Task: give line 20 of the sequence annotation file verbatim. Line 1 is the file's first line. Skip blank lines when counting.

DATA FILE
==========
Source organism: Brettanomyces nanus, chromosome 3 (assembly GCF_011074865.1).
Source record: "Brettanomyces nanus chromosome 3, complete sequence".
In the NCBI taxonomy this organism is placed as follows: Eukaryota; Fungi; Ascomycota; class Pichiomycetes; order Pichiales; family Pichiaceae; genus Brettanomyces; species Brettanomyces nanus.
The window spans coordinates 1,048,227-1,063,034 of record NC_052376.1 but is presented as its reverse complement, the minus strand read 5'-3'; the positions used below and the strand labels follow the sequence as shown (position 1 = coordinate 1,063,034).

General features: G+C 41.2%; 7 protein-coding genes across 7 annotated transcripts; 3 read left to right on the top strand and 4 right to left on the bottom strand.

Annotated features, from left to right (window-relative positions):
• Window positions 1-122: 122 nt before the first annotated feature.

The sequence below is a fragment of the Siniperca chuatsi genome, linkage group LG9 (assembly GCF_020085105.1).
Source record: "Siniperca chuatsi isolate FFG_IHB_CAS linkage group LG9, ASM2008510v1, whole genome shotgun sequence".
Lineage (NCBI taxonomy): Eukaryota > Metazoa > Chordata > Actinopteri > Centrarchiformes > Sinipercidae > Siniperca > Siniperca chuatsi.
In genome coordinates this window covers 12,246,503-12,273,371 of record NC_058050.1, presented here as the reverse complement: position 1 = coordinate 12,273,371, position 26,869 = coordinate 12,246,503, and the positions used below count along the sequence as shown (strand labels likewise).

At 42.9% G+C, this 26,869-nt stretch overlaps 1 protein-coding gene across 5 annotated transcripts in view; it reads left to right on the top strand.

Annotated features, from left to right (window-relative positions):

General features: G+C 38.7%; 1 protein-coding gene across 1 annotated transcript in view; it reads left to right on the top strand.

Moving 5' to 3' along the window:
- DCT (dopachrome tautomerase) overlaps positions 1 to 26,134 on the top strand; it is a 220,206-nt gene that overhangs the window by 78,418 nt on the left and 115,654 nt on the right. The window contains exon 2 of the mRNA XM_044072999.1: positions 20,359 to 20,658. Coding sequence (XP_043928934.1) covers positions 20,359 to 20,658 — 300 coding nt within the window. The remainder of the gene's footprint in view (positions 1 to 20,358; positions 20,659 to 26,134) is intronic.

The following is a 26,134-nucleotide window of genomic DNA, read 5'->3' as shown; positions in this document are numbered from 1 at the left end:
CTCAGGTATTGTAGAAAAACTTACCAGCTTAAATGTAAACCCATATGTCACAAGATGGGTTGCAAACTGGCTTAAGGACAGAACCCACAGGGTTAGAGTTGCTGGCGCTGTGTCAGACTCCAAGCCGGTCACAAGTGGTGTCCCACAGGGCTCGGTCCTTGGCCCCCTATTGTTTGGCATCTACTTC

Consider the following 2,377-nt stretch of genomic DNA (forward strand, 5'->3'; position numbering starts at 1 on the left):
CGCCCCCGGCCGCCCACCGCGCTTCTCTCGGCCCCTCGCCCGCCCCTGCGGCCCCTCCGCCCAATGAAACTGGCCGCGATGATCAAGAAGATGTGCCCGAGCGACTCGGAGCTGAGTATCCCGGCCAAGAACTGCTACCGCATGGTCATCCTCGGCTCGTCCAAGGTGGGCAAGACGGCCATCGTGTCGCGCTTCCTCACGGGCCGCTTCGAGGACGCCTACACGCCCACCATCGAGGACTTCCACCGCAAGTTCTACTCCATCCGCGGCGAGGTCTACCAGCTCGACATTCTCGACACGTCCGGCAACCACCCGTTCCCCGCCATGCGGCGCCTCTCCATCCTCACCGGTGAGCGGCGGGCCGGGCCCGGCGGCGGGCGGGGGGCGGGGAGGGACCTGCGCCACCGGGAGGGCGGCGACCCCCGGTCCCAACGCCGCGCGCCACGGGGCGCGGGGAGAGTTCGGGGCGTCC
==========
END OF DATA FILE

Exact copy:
CGCCCCCGGCCGCCCACCGCGCTTCTCTCGGCCCCTCGCCCGCCCCTGCGGCCCCTCCGCCCAATGAAACTGGCCGCGATGATCAAGAAGATGTGCCCGAGCGACTCGGAGCTGAGTATCCCGGCCAAGAACTGCTACCGCATGGTCATCCTCGGCTCGTCCAAGGTGGGCAAGACGGCCATCGTGTCGCGCTTCCTCACGGGCCGCTTCGAGGACGCCTACACGCCCACCATCGAGGACTTCCACCGCAAGTTCTACTCCATCCGCGGCGAGGTCTACCAGCTCGACATTCTCGACACGTCCGGCAACCACCCGTTCCCCGCCATGCGGCGCCTCTCCATCCTCACCGGTGAGCGGCGGGCCGGGCCCGGCGGCGGGCGGGGGGCGGGGAGGGACCTGCGCCACCGGGAGGGCGGCGACCCCCGGTCCCAACGCCGCGCGCCACGGGGCGCGGGGAGAGTTCGGGGCGTCC